Almost six hundred years before Christ, Babylon invaded Israel. The walls of Jerusalem were destroyed, the gates were burned, thousands of people were killed and the survivors became slaves. Those slaves were either left to work the land or herded back to Babylon as house slaves
Seventy years later saw a new king that ended the slavery and allowed the Jews to return to Israel and rebuild their society, their cities and their nation.
Nehemiah lived for most of his life as a slave in the palace of the king of Babylon (he was the king’s wine taster) but his heart yearned to see the rebuilding of the walls of Jerusalem. Through a series of minor miracles the king gave Nehemiah, not only his freedom, but also the resources and finances necessary to rebuild the walls of Jerusalem.
When Nehemiah arrived in Jerusalem, he and a group of men rode around the city to survey the damage that had been done to the walls. They then “stirred up the people” to work at the rebuilding of the walls.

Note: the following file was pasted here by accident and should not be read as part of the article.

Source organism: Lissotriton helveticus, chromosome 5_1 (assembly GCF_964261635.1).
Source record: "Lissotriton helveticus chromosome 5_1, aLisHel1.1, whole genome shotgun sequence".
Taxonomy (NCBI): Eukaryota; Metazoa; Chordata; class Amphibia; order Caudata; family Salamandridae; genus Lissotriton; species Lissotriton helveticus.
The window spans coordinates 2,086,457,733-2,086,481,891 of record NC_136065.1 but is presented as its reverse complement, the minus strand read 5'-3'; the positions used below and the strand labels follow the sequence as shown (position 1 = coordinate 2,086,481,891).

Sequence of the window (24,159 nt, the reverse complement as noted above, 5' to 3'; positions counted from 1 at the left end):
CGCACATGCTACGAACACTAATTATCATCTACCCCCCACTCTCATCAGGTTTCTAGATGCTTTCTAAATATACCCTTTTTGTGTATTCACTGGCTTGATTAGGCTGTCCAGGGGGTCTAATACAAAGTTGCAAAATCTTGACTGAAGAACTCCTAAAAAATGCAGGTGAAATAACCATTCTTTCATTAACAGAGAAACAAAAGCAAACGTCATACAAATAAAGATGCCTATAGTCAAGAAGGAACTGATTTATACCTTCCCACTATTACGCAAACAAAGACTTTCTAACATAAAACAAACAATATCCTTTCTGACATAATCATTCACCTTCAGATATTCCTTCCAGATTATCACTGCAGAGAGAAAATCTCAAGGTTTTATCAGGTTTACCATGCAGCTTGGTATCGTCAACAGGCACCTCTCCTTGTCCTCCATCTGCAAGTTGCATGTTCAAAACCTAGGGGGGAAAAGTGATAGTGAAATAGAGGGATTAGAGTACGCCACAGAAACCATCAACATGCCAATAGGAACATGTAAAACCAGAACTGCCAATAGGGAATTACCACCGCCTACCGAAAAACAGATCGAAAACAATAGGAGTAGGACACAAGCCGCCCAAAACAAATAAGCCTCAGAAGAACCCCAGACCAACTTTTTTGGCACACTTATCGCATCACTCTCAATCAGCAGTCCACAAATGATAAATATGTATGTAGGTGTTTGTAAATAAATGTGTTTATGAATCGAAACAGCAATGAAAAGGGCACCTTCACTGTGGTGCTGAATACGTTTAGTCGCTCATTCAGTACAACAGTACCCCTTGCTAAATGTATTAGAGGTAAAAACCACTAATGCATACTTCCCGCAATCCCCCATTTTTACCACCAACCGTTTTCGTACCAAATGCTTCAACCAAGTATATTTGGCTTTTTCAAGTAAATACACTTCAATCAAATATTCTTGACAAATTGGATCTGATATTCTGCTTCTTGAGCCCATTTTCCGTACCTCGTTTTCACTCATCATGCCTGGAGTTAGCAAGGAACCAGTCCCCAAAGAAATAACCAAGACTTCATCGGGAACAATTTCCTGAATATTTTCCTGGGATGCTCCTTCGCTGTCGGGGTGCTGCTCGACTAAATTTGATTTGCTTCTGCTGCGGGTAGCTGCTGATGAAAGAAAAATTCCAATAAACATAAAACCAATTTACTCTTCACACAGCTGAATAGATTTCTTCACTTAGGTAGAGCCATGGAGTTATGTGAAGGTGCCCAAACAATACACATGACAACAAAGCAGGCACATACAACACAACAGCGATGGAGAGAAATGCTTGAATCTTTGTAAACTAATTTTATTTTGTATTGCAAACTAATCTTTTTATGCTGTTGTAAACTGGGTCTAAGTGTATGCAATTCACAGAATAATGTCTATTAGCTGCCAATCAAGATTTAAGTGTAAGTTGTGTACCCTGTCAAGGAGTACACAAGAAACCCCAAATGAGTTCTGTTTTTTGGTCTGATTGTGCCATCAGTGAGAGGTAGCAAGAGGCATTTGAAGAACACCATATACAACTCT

That is the essence of this group – to recognize the slavery that we are in, to describe the damage that has been done to the walls of our nation, our society, and our families. To help people envision what life would be like after the new walls are built. And then convince men to lead their families in the rebuilding of the section of the wall that belongs to them.
Like Nehemiah, it is time for men to rise up from their slavery and return to the City of their God and become men of honor, men of valor. Men that will drive out the enemy and set their wives and children free from the bondage of the enemy. Men that will lead their families in liberty and righteousness and will help to rebuild the walls.
And they that shall be of thee shall build the old waste places: thou shalt raise up the foundations of many generations; and thou shalt be called, The repairer of the breach, The restorer of paths to dwell in. Isaiah 58:12